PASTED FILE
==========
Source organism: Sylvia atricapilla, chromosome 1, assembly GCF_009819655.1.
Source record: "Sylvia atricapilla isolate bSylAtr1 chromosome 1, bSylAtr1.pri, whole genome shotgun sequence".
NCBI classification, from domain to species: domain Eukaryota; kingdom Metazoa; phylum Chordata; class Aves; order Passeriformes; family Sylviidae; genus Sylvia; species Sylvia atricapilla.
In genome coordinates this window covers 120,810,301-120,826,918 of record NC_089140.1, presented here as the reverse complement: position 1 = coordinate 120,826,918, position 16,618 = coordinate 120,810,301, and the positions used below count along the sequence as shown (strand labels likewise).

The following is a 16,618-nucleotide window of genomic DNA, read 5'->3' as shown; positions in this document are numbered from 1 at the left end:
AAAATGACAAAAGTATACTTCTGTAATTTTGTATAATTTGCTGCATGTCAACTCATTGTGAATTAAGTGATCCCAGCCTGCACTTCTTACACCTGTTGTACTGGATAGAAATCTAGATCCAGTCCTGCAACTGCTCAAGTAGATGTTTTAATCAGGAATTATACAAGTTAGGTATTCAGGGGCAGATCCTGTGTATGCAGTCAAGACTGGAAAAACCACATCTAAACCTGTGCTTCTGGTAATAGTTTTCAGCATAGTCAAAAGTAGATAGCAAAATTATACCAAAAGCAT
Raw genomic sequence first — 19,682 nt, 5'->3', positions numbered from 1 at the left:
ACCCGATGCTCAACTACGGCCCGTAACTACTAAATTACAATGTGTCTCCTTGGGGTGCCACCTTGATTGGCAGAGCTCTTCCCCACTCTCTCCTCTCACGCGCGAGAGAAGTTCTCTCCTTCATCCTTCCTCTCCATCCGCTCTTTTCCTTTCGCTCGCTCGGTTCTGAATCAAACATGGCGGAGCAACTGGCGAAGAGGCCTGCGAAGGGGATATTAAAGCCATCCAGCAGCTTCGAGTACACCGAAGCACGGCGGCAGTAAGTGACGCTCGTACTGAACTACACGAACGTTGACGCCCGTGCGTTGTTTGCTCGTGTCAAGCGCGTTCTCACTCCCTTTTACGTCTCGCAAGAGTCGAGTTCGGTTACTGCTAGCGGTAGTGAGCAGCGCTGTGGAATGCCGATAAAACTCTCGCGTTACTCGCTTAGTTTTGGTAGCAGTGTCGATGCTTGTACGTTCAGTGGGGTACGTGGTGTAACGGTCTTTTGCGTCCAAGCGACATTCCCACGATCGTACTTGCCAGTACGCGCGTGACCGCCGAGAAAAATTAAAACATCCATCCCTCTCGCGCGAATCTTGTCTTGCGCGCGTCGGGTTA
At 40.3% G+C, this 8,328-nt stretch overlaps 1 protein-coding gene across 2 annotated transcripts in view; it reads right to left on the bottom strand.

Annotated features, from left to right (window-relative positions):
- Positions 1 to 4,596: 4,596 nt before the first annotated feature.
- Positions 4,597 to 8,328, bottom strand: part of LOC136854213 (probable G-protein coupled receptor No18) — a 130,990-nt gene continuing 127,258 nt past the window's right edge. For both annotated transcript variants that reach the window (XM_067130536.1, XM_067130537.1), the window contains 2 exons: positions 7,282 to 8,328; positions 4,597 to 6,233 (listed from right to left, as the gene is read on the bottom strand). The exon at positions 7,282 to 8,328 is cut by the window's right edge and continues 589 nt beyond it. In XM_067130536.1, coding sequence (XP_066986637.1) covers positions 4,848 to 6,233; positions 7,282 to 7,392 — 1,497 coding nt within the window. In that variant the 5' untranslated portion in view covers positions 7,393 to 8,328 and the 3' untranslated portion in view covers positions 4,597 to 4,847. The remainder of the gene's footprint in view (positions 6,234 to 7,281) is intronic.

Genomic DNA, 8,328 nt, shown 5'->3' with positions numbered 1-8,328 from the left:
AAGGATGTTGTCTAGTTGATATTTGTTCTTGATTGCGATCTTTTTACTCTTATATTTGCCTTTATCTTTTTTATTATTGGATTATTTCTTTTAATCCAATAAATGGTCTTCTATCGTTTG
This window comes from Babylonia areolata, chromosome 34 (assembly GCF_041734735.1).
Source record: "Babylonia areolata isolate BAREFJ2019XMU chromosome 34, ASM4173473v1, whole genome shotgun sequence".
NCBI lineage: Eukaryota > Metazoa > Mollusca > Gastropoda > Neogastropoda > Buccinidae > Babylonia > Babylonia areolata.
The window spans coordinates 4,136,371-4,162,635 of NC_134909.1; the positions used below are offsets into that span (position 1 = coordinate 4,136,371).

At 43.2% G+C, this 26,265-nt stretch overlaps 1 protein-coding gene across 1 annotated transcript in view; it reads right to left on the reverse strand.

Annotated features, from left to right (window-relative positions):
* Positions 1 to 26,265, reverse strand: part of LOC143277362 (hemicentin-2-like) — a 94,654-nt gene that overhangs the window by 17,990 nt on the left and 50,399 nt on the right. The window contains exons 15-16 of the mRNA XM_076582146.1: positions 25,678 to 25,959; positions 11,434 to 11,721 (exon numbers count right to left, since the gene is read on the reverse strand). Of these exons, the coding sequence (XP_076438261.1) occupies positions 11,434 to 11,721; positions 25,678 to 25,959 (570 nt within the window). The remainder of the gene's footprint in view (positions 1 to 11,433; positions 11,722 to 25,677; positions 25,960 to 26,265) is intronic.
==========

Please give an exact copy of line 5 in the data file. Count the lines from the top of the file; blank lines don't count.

The following is a 16,618-nucleotide window of genomic DNA, read 5'->3' as shown; positions in this document are numbered from 1 at the left end: